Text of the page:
Let them eat (eggless) cake: Connecting vegan ideals with Judaism

For those Jews positively inclined to consider a vegan diet, reading Schwartz’s book is like having a personal mentor.

RUDY’S VEGAN Butcher shop in London puts a new spin on meat.  (photo credit: HENRY NICHOLLS/REUTERS)
RUDY’S VEGAN Butcher shop in London puts a new spin on meat.
Throughout his long career, Dr. Richard Schwartz must certainly have been called a zealot and a fanatic. He has spent the past 40-plus years connecting veganism, the practice of eschewing all forms of animal-based foods in one’s diet, with the values of Judaism.
In a blurb on the back cover of Vegan Revolution: Saving Our World, Revitalizing Judaism, author Lewis Regenstein calls Schwartz, “the world’s greatest living authority on the teachings of Judaism on protecting animals and nature.”
Schwartz believes that a vegan diet is not only crucial for the future of planet Earth, but also argues in his first chapter why Jews specifically should adopt a vegan diet. He asserts that “veganism is the diet most consistent with basic Jewish teachings” and bases his foundational case on three Jewish values: the emphasis on preserving one’s health and one’s life; the ethical principle of bal tashchit, which instructs Jews not to waste resources; and tza’ar ba’alei chayim, the value of avoiding inflicting pain on animals whenever possible.
In the introductory chapter, Schwartz also presents statements by two contemporary rabbis – including Jerusalem’s Rabbi Nathan Lopes Cardozo – who argue that, given the practices of conventional factory farming, most animal-based foods today do not truly meet the kosher standards set out by Jewish law.
Schwartz’s third Jewish-based argument for why Jews should become vegans is that “scripture makes clear that veganism is the ideal Jewish diet. God’s first dietary regimen, given in the very first chapter of the Torah, is strictly vegan.” It’s an argument that’s hard to deny.
He encourages “meat-eating religious” Jews to reconsider their dietary habits, and suggests a number of intermediate steps they can take to move in the direction of veganism, or at least in the direction of reducing the amount of meat they consume.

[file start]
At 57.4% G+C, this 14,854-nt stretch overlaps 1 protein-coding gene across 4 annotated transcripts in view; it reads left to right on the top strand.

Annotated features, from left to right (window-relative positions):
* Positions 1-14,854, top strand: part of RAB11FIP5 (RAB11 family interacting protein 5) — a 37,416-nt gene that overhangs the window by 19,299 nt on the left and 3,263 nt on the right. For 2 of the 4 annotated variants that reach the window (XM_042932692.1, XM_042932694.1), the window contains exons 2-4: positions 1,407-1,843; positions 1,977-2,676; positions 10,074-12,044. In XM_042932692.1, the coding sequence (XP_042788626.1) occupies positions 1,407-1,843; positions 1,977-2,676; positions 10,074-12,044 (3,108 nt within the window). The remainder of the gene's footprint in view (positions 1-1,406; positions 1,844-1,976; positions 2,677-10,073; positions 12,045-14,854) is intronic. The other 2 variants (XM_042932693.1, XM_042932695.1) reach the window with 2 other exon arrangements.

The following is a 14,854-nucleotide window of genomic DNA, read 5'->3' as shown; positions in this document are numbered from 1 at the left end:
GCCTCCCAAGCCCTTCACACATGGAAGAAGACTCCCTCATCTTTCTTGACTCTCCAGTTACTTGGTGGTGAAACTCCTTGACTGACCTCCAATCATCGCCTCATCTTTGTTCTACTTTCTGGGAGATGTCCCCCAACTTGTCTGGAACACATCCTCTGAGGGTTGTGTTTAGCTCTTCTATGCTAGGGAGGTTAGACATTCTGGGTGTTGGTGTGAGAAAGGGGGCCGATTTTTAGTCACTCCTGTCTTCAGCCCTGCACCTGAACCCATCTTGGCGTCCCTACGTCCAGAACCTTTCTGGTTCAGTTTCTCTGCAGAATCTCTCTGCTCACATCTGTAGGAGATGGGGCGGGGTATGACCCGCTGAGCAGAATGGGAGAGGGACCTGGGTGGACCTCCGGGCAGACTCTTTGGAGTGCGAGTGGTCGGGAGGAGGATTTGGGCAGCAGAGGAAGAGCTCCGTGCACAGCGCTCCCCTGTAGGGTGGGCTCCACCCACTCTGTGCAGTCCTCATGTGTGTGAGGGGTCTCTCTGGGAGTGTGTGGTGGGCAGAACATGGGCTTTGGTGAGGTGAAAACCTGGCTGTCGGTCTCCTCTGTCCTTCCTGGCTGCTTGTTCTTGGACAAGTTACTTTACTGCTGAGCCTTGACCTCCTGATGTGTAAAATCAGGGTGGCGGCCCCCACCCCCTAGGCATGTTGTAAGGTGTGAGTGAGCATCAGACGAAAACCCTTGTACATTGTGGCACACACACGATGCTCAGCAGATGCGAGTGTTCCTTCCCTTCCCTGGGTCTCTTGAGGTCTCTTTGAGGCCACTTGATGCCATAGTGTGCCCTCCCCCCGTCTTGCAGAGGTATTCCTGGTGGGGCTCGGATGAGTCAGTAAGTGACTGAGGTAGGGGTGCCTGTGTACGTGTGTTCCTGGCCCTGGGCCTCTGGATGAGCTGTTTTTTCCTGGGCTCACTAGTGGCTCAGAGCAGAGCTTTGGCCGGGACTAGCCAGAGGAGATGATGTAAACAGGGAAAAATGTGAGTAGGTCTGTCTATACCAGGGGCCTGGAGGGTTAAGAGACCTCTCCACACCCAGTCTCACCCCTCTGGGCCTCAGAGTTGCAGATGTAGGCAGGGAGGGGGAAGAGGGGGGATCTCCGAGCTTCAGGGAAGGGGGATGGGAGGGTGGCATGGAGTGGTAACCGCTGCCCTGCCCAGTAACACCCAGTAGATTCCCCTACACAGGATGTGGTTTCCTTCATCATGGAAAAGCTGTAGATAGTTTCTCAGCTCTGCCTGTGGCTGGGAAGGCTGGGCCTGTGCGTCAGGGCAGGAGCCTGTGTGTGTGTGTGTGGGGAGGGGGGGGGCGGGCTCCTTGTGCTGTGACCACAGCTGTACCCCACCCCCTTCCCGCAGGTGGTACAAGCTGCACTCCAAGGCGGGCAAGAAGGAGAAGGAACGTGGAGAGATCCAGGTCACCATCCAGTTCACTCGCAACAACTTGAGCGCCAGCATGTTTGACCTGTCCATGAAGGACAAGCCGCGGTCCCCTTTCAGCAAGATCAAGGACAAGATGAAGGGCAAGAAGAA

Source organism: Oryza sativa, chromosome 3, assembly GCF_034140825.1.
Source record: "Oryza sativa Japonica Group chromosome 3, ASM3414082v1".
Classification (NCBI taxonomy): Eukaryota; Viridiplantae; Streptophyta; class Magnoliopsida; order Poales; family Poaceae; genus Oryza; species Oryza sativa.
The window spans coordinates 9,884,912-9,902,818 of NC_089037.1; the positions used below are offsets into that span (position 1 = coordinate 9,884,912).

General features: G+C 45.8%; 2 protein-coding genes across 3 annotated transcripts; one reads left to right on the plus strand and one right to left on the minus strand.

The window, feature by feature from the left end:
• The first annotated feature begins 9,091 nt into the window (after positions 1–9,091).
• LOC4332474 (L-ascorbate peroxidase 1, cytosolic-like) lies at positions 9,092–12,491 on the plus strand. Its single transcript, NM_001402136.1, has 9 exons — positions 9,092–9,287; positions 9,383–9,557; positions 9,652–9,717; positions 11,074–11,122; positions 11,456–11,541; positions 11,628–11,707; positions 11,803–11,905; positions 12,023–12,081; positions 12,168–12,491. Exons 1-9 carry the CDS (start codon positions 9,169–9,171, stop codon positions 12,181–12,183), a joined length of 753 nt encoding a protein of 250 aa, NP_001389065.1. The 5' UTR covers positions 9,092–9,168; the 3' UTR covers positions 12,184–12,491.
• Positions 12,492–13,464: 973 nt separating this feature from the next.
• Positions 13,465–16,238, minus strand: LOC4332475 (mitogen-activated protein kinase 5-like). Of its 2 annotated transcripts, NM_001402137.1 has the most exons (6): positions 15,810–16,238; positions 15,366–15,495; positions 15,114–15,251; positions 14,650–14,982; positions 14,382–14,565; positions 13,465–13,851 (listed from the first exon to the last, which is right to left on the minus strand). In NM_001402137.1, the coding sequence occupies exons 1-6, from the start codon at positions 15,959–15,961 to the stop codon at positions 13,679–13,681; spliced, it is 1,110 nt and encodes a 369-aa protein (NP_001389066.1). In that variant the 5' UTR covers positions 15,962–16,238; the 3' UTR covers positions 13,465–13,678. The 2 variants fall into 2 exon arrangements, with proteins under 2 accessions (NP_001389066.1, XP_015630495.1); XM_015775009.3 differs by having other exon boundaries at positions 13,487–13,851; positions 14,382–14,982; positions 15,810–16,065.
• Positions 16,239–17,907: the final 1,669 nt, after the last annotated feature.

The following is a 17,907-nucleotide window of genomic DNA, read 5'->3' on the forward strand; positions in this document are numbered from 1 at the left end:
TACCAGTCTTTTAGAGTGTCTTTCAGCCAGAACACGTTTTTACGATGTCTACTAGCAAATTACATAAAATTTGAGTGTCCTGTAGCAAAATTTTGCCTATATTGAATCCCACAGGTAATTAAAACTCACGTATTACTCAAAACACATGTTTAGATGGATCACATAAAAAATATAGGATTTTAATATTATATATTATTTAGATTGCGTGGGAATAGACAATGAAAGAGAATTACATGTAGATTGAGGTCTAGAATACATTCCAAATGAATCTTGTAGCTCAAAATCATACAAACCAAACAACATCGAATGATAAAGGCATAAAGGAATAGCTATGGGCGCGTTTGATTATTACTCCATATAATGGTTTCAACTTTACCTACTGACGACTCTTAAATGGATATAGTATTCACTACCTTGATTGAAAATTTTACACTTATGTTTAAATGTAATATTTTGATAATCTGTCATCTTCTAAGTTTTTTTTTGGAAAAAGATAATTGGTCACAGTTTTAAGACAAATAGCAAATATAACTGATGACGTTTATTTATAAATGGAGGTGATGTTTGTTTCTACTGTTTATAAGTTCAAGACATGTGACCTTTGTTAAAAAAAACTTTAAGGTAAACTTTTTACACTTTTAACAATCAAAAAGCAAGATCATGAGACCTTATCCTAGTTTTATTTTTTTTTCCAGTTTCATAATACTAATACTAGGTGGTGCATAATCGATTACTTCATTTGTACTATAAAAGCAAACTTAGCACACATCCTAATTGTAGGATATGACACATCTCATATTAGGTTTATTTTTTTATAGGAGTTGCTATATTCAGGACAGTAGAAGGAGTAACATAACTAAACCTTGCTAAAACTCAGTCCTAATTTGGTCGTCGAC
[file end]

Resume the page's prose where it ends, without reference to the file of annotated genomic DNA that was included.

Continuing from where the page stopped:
In subsequent chapters, Schwartz, who immigrated to Israel in 2016, highlights the growth of the vegan market, calling Israel “a center of the vegan revolution.” He delves more deeply into the adverse health consequences of a meat-heavy diet and the benefits of a vegan one. He also shines a light on the mistreatment of animals and the negative influences on the climate and the environment of factory farming.
Anyone who has watched any of dozens of vegan-positive documentaries such as Earthlings or Forks Over Knives will find some of Schwartz’s claims familiar, if hard to stomach. His distinctive contribution in this book is to connect these claims to Jewish teachings.
Sometimes, he bases his arguments on mainstream Jewish teachings and other times on minority opinions. Nevertheless, this marriage of vegan ideals with Judaism is what makes this book different from all other vegan manifestos.
Vegan Revolution: Saving Our World, Revitalizing Judaism concludes with some interesting appendices, including a discussion of a vegan view of the biblical practice of animal sacrifice. Quoting Rav Kook, Schwartz shares the rabbinic opinion “that animal sacrifices will not be reinstated in messianic times, even with the reestablishment of the Temple.”
In another appendix, he offers some creative ways that leather tefillin, that iconic ritual Jewish prayer object, could be sourced more humanely. In “Tefillin and Other Animal-Based Ritual Items,” Schwartz shares that he looks forward to a time “when the leather for tefillin and other ritual objects will come from animals who led cruelty-free lives and died natural deaths, or perhaps even from leather that has been developed from an animal cell.”
For those Jews positively inclined to consider a vegan diet, reading Schwartz’s book is like having a personal mentor.
For those who are deeply committed to the belief that Judaism requires the consumption of meat, particularly on Shabbat and Jewish holidays, if they are constitutionally able to finish reading it, Schwartz’s arguments will likely provoke significant cognitive dissonance.
And yet, throughout the book, despite the fact that veganism has been his passion for more than four decades, Schwartz, in his role as the elder statesman of Jewish veganism, is more inclined to cajole his readers to take small steps toward a vegan diet, rather than to browbeat them into guilty submission. 
By Richard H. Schwartz, PhD.
Lantern Publishing & Media
272 pages; $20